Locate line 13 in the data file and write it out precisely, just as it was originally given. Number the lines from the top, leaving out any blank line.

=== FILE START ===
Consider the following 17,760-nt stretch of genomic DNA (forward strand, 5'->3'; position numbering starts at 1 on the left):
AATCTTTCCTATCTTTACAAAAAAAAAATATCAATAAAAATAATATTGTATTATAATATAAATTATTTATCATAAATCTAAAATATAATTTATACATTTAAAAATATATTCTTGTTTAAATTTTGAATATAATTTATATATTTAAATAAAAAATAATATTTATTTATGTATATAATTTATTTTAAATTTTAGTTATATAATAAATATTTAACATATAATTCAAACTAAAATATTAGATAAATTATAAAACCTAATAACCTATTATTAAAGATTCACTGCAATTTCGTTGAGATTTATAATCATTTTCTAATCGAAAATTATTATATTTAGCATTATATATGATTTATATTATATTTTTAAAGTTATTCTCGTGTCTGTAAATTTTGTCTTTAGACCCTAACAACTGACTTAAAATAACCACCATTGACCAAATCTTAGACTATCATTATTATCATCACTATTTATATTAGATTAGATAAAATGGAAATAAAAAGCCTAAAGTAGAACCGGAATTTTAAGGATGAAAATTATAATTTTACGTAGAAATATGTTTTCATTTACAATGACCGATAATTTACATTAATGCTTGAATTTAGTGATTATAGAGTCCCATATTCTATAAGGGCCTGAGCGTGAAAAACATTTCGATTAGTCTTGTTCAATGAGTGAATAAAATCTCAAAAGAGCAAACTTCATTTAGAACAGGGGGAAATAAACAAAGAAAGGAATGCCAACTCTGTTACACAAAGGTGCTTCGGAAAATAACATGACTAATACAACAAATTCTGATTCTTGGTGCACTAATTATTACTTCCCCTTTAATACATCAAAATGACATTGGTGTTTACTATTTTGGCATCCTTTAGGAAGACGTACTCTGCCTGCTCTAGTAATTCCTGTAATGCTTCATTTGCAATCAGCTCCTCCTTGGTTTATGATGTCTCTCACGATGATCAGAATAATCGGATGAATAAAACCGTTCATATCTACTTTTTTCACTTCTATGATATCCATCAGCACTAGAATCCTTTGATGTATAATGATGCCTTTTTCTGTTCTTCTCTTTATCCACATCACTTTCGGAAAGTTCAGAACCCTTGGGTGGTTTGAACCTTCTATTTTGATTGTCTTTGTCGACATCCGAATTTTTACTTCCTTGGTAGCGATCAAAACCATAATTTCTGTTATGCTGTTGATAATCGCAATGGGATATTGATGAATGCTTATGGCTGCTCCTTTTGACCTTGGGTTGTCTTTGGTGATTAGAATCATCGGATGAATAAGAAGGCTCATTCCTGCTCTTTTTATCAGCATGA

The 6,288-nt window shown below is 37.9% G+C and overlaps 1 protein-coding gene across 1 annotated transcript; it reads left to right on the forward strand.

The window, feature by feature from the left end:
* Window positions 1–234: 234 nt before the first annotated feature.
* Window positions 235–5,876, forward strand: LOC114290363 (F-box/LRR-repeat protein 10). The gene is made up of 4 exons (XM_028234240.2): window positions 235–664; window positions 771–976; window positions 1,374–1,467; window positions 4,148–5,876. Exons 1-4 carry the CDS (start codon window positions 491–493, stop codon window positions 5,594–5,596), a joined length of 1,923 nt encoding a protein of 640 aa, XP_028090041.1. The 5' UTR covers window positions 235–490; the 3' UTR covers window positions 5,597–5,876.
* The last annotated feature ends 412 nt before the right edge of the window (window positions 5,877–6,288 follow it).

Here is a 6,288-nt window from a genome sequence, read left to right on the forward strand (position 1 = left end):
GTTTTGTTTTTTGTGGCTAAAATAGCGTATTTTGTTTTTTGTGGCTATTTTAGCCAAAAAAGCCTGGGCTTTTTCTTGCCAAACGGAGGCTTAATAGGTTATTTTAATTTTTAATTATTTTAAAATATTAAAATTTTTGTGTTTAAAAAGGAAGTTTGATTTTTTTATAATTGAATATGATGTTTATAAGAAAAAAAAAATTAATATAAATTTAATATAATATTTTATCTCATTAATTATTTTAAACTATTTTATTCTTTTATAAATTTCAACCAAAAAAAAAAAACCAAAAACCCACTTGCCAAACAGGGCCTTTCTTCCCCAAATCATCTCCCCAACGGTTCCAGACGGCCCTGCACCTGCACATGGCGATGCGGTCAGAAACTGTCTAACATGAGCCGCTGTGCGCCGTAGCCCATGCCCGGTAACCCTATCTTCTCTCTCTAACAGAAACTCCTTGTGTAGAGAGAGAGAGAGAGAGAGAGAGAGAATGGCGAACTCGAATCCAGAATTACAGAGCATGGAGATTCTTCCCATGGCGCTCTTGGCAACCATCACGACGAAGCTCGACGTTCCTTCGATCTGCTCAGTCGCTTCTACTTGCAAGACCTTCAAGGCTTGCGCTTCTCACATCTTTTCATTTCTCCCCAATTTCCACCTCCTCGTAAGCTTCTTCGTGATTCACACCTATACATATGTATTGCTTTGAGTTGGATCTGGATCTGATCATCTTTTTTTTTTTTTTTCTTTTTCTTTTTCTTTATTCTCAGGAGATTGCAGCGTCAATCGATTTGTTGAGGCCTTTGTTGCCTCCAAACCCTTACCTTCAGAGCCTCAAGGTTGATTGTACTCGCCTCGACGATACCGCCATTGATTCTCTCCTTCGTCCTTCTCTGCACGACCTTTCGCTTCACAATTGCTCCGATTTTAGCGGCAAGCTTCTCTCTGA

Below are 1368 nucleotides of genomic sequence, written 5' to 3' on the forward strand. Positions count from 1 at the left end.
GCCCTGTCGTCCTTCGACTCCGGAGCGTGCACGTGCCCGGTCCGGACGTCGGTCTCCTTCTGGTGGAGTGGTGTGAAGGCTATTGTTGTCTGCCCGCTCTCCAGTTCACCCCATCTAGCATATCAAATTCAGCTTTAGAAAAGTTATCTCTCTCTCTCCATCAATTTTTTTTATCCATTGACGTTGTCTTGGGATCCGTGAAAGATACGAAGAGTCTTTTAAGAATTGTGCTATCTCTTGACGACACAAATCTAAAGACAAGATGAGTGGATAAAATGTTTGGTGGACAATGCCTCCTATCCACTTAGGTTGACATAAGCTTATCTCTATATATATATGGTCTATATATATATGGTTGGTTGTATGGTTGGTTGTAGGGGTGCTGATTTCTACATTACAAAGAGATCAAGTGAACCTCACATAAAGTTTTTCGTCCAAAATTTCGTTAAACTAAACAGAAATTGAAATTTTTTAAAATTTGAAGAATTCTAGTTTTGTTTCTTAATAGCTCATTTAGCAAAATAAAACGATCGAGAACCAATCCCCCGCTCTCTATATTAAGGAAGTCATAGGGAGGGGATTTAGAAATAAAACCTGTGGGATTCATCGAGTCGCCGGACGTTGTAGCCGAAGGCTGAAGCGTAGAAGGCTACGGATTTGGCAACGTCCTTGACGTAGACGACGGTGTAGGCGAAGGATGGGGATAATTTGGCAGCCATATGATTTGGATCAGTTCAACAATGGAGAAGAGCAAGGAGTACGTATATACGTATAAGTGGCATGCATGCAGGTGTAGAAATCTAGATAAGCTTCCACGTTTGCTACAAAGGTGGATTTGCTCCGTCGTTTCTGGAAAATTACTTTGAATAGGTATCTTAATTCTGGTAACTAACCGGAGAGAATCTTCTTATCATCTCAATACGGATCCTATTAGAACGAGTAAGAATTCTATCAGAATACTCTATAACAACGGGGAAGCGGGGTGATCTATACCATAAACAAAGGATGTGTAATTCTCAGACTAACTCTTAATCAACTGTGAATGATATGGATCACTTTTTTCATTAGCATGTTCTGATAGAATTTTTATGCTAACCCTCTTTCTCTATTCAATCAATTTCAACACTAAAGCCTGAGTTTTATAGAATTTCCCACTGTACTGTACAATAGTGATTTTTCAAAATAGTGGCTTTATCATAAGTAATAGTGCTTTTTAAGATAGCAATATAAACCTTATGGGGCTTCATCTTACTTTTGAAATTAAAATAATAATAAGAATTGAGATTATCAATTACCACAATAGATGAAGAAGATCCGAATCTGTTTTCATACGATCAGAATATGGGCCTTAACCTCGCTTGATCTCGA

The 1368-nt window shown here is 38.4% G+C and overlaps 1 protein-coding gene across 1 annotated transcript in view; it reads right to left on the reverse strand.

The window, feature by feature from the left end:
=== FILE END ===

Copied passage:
The window, feature by feature from the left end: